Manufacturers have multiple reasons for limiting repair options. One is to profit from shorter obsolescence cycles by making it almost as cheap to replace an older product as to have it repaired. "If you can't repair stuff, you're forced to participate in the throwaway market," says Gay Gordon-Byrne, executive director of the Repair Association.
Another is to extract revenue from captive repair services; authorized repairers typically have to pay a fee for their certification, and are generally bound to buy their parts from the manufacturers.
Gordon-Byrne points to the steep drop in Apple's stock price this month when indications emerged of weakening worldwide demand for its iPhones. "They've got to be looking at ways in a mature market to make up for lost revenue," she says.
By that light, refurbished used devices just amount to competition. When Bumstead buys superannuated MacBooks from recyclers, hundreds at a time, he generally deems about 70 percent repairable and cannibalizes the other 30 percent for parts. Apple doesn't earn a cent from the process, and loses at least a few sales to customers who might otherwise manage to scrape together the price of something new.
These rationales are at odds with consumer interests. "The relatively short life span of Apple devices is a sizable environmental concern," Aaron Perzanowski, a law professor at Case Western Reserve University and co-author of "The End of Ownership," a 2016 book about how digital technology has shrunk our personal property rights, told me by email.
Indeed, the throwaway model is environmentally devastating. The Environmental Protection Agency calculated in 2009 that Americans were throwing out 129 million cellphones a year and recycling fewer than 12 million. The math suggests that in California alone, consumers have been tossing out some 43,000 used cellphones a day.
In an email, Apple defended its control over repairs by saying that "authorized providers can ensure the quality, safety, and security of repairs for customers." The company also says that when its products reach the end of their useful life, "Apple takes responsibility for recycling them safely and responsibly." But this raises the question of who decides when a product's useful life is over.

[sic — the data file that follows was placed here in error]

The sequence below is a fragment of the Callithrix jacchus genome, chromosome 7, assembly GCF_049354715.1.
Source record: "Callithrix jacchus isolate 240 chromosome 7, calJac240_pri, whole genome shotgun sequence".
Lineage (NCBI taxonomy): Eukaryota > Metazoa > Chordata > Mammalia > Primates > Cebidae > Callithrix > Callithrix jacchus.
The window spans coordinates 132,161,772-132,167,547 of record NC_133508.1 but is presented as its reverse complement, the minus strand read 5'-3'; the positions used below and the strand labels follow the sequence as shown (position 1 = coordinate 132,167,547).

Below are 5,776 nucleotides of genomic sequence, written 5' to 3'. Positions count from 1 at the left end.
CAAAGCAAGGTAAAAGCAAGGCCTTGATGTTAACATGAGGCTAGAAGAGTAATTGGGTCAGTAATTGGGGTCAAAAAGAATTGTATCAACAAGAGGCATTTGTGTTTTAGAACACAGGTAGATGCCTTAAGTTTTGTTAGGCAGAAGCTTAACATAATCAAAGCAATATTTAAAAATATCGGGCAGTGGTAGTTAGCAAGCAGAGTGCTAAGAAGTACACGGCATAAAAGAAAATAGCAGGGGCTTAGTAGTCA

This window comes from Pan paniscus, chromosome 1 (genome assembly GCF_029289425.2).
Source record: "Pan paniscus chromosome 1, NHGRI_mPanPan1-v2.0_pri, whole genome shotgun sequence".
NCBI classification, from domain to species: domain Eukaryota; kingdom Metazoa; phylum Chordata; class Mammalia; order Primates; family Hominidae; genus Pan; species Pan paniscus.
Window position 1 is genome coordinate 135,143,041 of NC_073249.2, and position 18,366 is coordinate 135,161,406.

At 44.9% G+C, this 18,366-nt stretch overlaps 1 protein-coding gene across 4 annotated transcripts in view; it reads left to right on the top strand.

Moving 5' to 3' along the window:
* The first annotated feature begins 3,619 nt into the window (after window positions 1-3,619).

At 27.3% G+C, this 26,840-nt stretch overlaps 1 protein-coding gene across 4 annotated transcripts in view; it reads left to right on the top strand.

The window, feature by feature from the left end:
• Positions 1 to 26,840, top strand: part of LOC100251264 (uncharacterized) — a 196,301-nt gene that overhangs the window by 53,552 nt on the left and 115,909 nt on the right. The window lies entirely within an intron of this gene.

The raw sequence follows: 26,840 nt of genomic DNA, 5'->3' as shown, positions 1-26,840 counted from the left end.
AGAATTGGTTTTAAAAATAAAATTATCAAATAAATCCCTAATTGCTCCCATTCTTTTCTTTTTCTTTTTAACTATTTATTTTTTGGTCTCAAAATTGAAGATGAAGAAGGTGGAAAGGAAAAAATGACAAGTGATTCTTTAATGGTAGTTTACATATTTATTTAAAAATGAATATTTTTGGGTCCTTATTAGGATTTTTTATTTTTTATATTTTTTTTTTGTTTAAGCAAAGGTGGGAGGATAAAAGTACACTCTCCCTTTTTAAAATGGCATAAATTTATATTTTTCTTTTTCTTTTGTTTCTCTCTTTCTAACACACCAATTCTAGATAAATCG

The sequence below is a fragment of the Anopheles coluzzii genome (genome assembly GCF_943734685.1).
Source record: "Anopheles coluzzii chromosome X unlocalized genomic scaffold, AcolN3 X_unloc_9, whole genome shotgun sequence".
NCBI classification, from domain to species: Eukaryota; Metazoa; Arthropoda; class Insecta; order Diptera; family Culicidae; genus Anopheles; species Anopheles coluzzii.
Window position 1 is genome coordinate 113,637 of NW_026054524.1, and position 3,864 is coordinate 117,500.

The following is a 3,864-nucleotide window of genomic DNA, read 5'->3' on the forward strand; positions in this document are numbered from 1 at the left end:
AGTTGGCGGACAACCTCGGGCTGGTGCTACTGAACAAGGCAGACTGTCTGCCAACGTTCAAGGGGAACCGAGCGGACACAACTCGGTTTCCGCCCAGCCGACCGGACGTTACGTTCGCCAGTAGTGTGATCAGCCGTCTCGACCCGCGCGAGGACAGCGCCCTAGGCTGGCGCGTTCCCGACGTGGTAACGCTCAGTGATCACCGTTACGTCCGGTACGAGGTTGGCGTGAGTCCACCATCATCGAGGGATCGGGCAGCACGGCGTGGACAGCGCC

The absurdity of preventing owners from fixing or upgrading devices on which they've spent hundreds or thousands of dollars has fueled the right-to-repair movement, which saw measures safeguarding this right introduced this year in about 20 states. None passed; a measure introduced by California Assemblywoman Susan Eggman, D-Stockton, got boxed up in multiple committees and asphyxiated.
Gordon-Byrne believes the movement is hampered by its novelty, but that will fade: "Bills of any consequence always take time." Her organization's model measure would require makers of any product dependent on digital electronic technology — including electronic locks or security functions — to make repair manuals, parts and tools available at reasonable prices to owners and independent repairers.
Manufacturers have fought these bills by claiming that unauthorized repairs could infringe their patents or trade secrets, expose their intellectual property to theft, and endanger consumers. Gordon-Byrne counters that these claims are all bogus. "No one puts trade secrets in their repair manuals, and repairs can't infringe patents because repairing isn't manufacturing," she says.
And manufacturers' monopolies on repair already are being eroded. The government in recent years has issued or expanded exemptions from the Digital Millennium Copyright Act, which generally prohibits tampering with copyrighted software, to allow "jailbreaking" of cellphones to allow their use on multiple wireless systems and the circumvention of software embedded in all land vehicles to allow diagnosis, repair, or lawful modifications, and the removal of limitations on connectivity of "smart" televisions.
In 2012 Massachusetts voters enacted a measure guaranteeing vehicle owners and independent repair shops access to the same diagnostic and repair information provided to dealers and authorized repair shops. Seeing the writing on the wall, the auto industry agreed in 2014 to expand that right nationwide, starting with the 2018 model year.
But one shouldn't count out a determined manufacturer. Those steps forward could be eroded by an alliance between a dominant manufacturer — Apple, say — and a dominant retailer such as Amazon. The balance of power between manufacturer and consumer shifts, Wiens says, "if Amazon controls 50 percent of the dollars spent online, and Apple can say, 'You can sell our new products but only if you control who sells our used products.'"
In the old days, the television repairman was a popular member of American society — the guy who would come to your house, stick his hands in the innards of any manufacturer's TV set and find the burned-out tubes needing replacement. Our throwaway culture has made such figures into historical relics, at our expense and at the price of filling landfills with mountains of electronic trash. The right to repair movement wants to bring them back, and neither Apple nor Amazon should be permitted to get in its way.